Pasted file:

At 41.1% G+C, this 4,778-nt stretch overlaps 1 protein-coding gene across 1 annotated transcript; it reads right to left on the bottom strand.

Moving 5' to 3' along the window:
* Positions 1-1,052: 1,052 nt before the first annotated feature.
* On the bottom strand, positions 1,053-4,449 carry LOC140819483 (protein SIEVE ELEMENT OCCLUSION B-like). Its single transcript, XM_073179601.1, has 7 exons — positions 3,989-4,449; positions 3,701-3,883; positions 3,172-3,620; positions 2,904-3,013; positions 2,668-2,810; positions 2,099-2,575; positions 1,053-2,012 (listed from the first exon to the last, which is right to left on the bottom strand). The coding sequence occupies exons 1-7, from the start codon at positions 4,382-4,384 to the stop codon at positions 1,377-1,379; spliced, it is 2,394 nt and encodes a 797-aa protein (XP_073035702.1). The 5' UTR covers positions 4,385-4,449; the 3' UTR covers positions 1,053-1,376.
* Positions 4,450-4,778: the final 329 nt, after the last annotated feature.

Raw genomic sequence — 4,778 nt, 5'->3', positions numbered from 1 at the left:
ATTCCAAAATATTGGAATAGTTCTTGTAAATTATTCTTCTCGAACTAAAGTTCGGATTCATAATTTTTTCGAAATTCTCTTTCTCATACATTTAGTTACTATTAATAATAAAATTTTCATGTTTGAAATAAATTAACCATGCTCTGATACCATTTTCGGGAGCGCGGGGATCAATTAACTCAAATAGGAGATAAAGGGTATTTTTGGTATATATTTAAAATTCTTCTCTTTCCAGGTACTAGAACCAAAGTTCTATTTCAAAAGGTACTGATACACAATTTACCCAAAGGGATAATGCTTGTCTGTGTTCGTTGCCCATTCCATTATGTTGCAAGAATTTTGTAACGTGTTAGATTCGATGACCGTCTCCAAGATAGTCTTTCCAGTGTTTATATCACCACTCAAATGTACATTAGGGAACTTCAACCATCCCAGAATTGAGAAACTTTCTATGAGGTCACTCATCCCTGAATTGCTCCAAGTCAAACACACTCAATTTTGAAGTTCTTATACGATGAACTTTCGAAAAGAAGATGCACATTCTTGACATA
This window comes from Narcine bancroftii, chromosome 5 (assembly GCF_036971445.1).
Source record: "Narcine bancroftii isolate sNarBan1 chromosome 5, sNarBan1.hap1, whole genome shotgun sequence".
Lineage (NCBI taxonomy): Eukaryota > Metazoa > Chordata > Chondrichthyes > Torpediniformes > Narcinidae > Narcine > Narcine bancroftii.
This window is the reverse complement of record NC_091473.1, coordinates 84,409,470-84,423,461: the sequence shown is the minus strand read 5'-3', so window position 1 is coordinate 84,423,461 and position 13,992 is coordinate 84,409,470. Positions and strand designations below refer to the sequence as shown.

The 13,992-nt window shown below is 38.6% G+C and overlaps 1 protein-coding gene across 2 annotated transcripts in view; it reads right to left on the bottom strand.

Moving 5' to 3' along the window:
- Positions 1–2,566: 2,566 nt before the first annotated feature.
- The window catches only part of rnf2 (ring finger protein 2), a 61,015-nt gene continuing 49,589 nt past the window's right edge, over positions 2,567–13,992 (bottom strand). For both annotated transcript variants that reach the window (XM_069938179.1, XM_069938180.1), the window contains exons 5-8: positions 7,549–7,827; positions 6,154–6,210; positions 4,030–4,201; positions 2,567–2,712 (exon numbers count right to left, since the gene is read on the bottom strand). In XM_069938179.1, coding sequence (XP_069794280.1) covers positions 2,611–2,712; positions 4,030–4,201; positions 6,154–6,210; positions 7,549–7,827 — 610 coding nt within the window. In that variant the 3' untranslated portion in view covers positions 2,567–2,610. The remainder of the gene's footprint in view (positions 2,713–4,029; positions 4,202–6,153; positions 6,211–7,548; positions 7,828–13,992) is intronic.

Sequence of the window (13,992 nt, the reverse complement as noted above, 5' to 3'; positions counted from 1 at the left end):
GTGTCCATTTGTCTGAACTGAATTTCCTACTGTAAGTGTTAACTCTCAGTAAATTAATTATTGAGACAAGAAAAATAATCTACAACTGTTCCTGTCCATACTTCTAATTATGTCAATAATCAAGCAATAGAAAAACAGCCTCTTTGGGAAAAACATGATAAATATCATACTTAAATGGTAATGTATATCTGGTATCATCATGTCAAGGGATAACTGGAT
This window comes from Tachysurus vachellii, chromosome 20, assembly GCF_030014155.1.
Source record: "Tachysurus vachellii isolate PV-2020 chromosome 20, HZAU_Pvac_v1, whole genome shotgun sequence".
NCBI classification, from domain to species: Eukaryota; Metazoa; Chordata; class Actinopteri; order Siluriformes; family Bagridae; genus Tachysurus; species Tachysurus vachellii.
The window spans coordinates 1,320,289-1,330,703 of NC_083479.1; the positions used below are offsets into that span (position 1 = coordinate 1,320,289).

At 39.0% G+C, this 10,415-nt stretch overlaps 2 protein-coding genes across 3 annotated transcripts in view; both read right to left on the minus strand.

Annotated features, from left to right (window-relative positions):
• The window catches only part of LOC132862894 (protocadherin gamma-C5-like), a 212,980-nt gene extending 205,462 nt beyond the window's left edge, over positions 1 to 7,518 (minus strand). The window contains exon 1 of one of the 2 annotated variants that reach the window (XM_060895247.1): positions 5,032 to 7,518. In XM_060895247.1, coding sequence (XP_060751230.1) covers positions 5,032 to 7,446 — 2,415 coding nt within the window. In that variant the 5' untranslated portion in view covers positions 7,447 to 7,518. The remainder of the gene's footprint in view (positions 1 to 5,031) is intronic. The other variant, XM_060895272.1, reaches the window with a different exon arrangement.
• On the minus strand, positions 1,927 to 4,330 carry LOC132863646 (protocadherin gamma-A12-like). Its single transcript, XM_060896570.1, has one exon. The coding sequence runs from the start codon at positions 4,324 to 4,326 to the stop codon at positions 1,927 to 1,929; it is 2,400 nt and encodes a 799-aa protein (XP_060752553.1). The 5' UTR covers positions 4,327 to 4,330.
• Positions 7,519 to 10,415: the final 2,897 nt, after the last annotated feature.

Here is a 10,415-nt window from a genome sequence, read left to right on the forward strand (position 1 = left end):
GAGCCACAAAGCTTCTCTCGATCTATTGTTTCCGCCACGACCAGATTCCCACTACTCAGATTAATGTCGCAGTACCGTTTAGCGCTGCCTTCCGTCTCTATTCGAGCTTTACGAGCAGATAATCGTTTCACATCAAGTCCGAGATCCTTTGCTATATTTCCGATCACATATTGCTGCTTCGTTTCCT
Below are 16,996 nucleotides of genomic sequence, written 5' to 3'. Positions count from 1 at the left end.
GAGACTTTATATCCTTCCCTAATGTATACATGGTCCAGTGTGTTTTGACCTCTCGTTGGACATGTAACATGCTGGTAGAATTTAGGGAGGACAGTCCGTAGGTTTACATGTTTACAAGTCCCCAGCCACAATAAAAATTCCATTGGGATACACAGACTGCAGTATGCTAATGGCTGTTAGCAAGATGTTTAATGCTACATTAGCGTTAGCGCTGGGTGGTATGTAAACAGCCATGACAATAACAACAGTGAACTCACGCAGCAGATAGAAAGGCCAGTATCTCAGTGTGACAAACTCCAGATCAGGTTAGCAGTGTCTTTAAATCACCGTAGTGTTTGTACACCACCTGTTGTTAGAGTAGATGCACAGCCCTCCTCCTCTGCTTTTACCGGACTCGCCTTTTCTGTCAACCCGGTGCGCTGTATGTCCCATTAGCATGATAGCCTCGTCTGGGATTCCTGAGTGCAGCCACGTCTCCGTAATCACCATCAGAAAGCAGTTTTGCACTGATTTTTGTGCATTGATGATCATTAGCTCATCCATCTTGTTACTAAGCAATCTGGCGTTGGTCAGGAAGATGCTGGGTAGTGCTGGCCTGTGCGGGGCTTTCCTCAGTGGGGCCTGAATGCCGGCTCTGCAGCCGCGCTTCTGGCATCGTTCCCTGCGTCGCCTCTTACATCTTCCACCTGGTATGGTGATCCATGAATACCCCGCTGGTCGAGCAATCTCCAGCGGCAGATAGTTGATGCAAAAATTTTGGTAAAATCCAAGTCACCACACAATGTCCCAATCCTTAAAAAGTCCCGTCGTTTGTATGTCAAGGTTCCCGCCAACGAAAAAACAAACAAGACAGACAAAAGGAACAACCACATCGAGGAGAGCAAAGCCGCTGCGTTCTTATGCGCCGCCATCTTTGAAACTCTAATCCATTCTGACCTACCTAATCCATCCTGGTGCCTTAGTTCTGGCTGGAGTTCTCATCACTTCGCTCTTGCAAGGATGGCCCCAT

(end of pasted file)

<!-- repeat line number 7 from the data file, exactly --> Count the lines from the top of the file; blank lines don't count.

ATTCCAAAATATTGGAATAGTTCTTGTAAATTATTCTTCTCGAACTAAAGTTCGGATTCATAATTTTTTCGAAATTCTCTTTCTCATACATTTAGTTACTATTAATAATAAAATTTTCATGTTTGAAATAAATTAACCATGCTCTGATACCATTTTCGGGAGCGCGGGGATCAATTAACTCAAATAGGAGATAAAGGGTATTTTTGGTATATATTTAAAATTCTTCTCTTTCCAGGTACTAGAACCAAAGTTCTATTTCAAAAGGTACTGATACACAATTTACCCAAAGGGATAATGCTTGTCTGTGTTCGTTGCCCATTCCATTATGTTGCAAGAATTTTGTAACGTGTTAGATTCGATGACCGTCTCCAAGATAGTCTTTCCAGTGTTTATATCACCACTCAAATGTACATTAGGGAACTTCAACCATCCCAGAATTGAGAAACTTTCTATGAGGTCACTCATCCCTGAATTGCTCCAAGTCAAACACACTCAATTTTGAAGTTCTTATACGATGAACTTTCGAAAAGAAGATGCACATTCTTGACATA